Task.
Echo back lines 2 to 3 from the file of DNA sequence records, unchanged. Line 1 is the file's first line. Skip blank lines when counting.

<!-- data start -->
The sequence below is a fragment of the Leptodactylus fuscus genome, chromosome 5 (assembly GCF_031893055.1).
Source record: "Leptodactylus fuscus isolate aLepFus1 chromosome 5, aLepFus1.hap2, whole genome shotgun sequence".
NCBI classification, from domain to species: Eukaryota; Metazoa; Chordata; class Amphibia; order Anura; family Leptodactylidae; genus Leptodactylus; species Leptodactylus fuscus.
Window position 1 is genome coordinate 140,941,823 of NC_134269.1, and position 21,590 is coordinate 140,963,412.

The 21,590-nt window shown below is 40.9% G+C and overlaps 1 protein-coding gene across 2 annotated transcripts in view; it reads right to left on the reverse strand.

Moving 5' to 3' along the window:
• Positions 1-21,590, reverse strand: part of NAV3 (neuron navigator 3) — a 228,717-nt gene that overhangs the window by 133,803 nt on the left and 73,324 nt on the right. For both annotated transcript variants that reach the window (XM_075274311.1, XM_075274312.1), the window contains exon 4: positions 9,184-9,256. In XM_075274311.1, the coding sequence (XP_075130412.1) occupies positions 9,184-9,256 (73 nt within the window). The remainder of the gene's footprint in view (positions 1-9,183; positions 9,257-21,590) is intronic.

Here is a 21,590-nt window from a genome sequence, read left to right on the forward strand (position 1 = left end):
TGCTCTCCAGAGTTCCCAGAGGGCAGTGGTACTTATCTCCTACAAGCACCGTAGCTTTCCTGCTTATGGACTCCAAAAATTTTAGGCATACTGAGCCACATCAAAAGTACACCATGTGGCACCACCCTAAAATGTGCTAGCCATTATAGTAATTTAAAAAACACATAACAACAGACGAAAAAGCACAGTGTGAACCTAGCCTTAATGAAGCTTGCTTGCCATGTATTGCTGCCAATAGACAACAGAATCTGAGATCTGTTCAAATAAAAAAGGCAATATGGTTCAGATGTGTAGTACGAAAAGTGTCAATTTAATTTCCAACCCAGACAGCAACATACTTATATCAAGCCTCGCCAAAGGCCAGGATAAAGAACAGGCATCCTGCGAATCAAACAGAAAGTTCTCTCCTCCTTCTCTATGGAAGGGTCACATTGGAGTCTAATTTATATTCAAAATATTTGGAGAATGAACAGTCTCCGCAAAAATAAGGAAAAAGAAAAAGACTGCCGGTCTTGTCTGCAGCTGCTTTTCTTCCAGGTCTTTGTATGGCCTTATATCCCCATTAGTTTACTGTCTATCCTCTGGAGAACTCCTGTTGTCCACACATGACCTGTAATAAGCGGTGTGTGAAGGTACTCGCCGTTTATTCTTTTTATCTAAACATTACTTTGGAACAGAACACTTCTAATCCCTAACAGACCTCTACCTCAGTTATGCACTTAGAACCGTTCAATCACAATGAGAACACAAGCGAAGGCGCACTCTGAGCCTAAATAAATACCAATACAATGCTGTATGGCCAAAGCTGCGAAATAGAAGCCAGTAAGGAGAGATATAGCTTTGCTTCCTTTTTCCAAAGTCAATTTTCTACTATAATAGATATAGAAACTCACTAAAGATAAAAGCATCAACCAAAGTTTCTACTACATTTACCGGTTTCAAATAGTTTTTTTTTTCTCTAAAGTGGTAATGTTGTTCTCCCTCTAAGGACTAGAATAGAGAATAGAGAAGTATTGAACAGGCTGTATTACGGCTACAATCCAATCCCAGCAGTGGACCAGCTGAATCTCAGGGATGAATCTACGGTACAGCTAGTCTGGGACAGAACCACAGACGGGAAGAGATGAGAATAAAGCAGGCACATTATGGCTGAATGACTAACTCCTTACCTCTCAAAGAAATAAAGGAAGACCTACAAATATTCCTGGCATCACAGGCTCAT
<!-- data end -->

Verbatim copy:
Source record: "Leptodactylus fuscus isolate aLepFus1 chromosome 5, aLepFus1.hap2, whole genome shotgun sequence".
NCBI classification, from domain to species: Eukaryota; Metazoa; Chordata; class Amphibia; order Anura; family Leptodactylidae; genus Leptodactylus; species Leptodactylus fuscus.